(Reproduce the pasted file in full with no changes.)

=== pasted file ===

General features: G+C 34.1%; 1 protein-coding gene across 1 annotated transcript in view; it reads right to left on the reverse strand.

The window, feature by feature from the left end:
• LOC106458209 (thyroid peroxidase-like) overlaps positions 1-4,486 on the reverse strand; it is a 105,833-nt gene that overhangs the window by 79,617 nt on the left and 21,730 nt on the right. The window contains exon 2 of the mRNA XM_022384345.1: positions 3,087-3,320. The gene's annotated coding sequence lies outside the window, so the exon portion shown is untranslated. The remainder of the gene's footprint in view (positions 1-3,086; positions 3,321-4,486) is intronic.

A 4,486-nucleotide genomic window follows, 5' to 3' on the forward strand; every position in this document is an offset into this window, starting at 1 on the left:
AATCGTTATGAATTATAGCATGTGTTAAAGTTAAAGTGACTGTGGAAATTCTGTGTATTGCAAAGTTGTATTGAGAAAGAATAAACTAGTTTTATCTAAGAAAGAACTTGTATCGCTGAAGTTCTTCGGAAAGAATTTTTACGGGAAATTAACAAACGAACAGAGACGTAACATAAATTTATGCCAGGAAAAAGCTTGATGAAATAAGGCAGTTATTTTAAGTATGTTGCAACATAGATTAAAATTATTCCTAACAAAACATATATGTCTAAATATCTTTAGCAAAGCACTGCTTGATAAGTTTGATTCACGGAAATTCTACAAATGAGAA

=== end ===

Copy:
General features: G+C 34.1%; 1 protein-coding gene across 1 annotated transcript in view; it reads right to left on the reverse strand.

The window, feature by feature from the left end:
• LOC106458209 (thyroid peroxidase-like) overlaps positions 1-4,486 on the reverse strand; it is a 105,833-nt gene that overhangs the window by 79,617 nt on the left and 21,730 nt on the right. The window contains exon 2 of the mRNA XM_022384345.1: positions 3,087-3,320. The gene's annotated coding sequence lies outside the window, so the exon portion shown is untranslated. The remainder of the gene's footprint in view (positions 1-3,086; positions 3,321-4,486) is intronic.

A 4,486-nucleotide genomic window follows, 5' to 3' on the forward strand; every position in this document is an offset into this window, starting at 1 on the left:
AATCGTTATGAATTATAGCATGTGTTAAAGTTAAAGTGACTGTGGAAATTCTGTGTATTGCAAAGTTGTATTGAGAAAGAATAAACTAGTTTTATCTAAGAAAGAACTTGTATCGCTGAAGTTCTTCGGAAAGAATTTTTACGGGAAATTAACAAACGAACAGAGACGTAACATAAATTTATGCCAGGAAAAAGCTTGATGAAATAAGGCAGTTATTTTAAGTATGTTGCAACATAGATTAAAATTATTCCTAACAAAACATATATGTCTAAATATCTTTAGCAAAGCACTGCTTGATAAGTTTGATTCACGGAAATTCTACAAATGAGAA